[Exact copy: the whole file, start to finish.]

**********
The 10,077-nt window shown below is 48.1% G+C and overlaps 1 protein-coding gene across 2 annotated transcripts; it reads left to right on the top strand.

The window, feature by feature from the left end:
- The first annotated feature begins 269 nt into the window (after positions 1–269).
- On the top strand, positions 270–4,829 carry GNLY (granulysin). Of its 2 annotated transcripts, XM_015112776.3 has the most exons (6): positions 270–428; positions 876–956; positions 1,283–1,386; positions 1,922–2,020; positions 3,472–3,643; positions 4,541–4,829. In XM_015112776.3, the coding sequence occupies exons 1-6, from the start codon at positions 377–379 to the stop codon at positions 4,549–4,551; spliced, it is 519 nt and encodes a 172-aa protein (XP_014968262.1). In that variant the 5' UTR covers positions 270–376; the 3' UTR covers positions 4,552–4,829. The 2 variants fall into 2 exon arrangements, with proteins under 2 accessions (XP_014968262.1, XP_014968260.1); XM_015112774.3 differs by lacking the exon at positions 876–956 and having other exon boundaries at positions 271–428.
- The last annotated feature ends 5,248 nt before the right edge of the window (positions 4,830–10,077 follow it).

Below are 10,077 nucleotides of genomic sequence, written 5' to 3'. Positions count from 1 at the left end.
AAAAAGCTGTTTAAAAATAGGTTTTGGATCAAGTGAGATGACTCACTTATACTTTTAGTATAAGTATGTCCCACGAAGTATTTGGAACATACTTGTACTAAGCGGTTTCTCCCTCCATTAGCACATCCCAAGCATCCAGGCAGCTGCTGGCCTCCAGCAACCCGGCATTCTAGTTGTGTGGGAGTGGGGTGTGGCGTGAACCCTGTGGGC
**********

The 10,077-nt window shown below is 48.1% G+C and overlaps 1 protein-coding gene across 2 annotated transcripts; it reads left to right on the top strand.

The window, feature by feature from the left end:
- The first annotated feature begins 269 nt into the window (after positions 1–269).
- On the top strand, positions 270–4,829 carry GNLY (granulysin). Of its 2 annotated transcripts, XM_015112776.3 has the most exons (6): positions 270–428; positions 876–956; positions 1,283–1,386; positions 1,922–2,020; positions 3,472–3,643; positions 4,541–4,829. In XM_015112776.3, the coding sequence occupies exons 1-6, from the start codon at positions 377–379 to the stop codon at positions 4,549–4,551; spliced, it is 519 nt and encodes a 172-aa protein (XP_014968262.1). In that variant the 5' UTR covers positions 270–376; the 3' UTR covers positions 4,552–4,829. The 2 variants fall into 2 exon arrangements, with proteins under 2 accessions (XP_014968262.1, XP_014968260.1); XM_015112774.3 differs by lacking the exon at positions 876–956 and having other exon boundaries at positions 271–428.
- The last annotated feature ends 5,248 nt before the right edge of the window (positions 4,830–10,077 follow it).

Below are 10,077 nucleotides of genomic sequence, written 5' to 3'. Positions count from 1 at the left end.
AAAAAGCTGTTTAAAAATAGGTTTTGGATCAAGTGAGATGACTCACTTATACTTTTAGTATAAGTATGTCCCACGAAGTATTTGGAACATACTTGTACTAAGCGGTTTCTCCCTCCATTAGCACATCCCAAGCATCCAGGCAGCTGCTGGCCTCCAGCAACCCGGCATTCTAGTTGTGTGGGAGTGGGGTGTGGCGTGAACCCTGTGGGC